Fund drive touches lives across Miss-Lou
Published 12:00 am Thursday, December 9, 2004
There’s less money and more need this year. The economic situation in Adams County and across the Miss-Lou, mainly the loss of International Paper, has cut back on the amount of financial donations the United Way will receive this year and at the same time has increased the number of individuals and families who will need financial assistance.
United Way Executive Director Rhonda Stevens said without contributions from IP and its employees the campaign will lose about $70,000.
Though Stevens said she still expects to come up short when the financial books close in early January, she did say other local businesses and individuals have stepped up to close the gap.
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&uot;A lot of businesses have upped their goals, and we have a few companies who have never done a campaign before that are doing one,&uot; she said.
Vidalia is also making a major contribution to the campaign by contributing a portion of the proceeds raised with their first
Winter Wonderland of Lights.
Typically the fund drive comes to a close before Christmas, but with 13 business campaigns still out Stevens said she would wait until the first of the year to end it.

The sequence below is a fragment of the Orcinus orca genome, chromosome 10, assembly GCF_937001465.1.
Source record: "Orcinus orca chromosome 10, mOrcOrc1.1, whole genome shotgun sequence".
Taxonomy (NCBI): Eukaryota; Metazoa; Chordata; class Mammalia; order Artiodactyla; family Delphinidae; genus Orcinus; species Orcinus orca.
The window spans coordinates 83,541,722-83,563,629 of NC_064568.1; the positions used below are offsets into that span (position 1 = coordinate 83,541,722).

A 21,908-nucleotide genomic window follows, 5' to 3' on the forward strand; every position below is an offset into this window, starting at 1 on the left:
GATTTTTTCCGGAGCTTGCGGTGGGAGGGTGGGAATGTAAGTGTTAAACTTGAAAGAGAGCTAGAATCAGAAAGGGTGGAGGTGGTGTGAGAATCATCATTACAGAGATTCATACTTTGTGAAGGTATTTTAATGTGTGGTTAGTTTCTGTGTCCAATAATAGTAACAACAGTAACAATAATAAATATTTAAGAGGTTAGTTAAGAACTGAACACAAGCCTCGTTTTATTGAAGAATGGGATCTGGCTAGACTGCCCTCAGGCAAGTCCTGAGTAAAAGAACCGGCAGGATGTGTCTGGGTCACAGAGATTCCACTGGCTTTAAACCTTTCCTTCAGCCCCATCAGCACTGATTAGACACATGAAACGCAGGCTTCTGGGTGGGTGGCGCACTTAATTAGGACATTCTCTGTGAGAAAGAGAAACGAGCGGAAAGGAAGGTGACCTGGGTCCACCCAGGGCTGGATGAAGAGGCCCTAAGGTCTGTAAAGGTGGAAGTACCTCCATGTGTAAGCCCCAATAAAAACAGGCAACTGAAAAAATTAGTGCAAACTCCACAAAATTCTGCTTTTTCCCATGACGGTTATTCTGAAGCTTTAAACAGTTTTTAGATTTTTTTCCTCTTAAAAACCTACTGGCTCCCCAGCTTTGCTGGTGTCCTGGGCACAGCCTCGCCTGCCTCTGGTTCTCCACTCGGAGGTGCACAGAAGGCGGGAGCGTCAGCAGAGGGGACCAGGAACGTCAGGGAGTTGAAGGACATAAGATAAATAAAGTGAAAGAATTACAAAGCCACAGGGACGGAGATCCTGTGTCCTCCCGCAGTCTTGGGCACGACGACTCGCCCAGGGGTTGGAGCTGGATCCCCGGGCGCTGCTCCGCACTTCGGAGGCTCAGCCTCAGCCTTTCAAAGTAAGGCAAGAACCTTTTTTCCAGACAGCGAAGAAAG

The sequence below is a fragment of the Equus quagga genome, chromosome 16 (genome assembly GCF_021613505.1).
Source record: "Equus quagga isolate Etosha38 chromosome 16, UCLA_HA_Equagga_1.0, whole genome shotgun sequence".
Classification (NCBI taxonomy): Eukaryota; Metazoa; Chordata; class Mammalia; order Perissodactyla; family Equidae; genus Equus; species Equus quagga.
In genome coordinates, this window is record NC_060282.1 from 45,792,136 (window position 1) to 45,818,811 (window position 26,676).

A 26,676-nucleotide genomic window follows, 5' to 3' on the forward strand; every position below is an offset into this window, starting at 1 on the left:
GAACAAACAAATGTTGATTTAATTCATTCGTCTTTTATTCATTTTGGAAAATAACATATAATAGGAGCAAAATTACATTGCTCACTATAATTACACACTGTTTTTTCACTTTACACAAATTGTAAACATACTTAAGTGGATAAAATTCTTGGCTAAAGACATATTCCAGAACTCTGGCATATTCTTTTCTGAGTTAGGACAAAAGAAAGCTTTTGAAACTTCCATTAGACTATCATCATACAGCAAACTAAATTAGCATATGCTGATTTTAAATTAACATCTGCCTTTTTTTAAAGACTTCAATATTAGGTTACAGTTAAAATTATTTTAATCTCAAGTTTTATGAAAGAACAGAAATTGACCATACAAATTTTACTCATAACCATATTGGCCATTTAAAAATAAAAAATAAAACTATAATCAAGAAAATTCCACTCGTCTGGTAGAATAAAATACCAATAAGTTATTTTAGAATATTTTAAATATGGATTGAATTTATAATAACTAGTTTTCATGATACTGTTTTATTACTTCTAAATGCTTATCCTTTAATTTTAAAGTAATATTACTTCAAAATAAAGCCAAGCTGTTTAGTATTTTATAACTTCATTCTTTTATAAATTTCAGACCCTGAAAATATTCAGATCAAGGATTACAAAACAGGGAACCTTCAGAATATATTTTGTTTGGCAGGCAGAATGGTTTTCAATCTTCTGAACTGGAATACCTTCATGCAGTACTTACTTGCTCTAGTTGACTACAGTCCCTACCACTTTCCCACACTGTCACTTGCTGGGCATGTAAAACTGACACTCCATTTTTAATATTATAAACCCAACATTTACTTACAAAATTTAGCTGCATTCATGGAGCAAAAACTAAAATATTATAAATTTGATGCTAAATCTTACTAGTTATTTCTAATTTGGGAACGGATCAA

So far, Stevens estimated that about $200,000 had been raised out of the $400,000 goal.
The money raised will be given to 21 local agencies based on need. An allocation committee reviews applications from non-profit agencies to determine who receives funding and how much can be given.
&uot;It’s a very, very tough decision, divvying out that money,&uot; Stevens said. &uot;They may have to take from one to give to another. All of the agencies have seen an increase in the need.&uot;
The agencies that receive the most money include the Concordia Council on Aging, the Adams County Council on Aging, the Salvation Army, the Red Cross, Pleasant Acre Day School and Catholic Charities.
Other United Way beneficiaries include the humane society, Boy Scouts and Girl Scouts and 4-H clubs on both sides of the river.
The United Way doesn’t directly give money to those in need but refers individuals to another organization, usually the Salvation Army to start off, Stevens said.
The Salvation Army offers vouchers for food, clothing, furniture and a variety of other needs.
United Way allocated funding four times a year and also receives a federal grant for about $22,000 each year.
&uot;We try to help. We wish there was a ton more money,&uot; Stevens said. &uot;It’s a tough road and the need is much greater.&uot;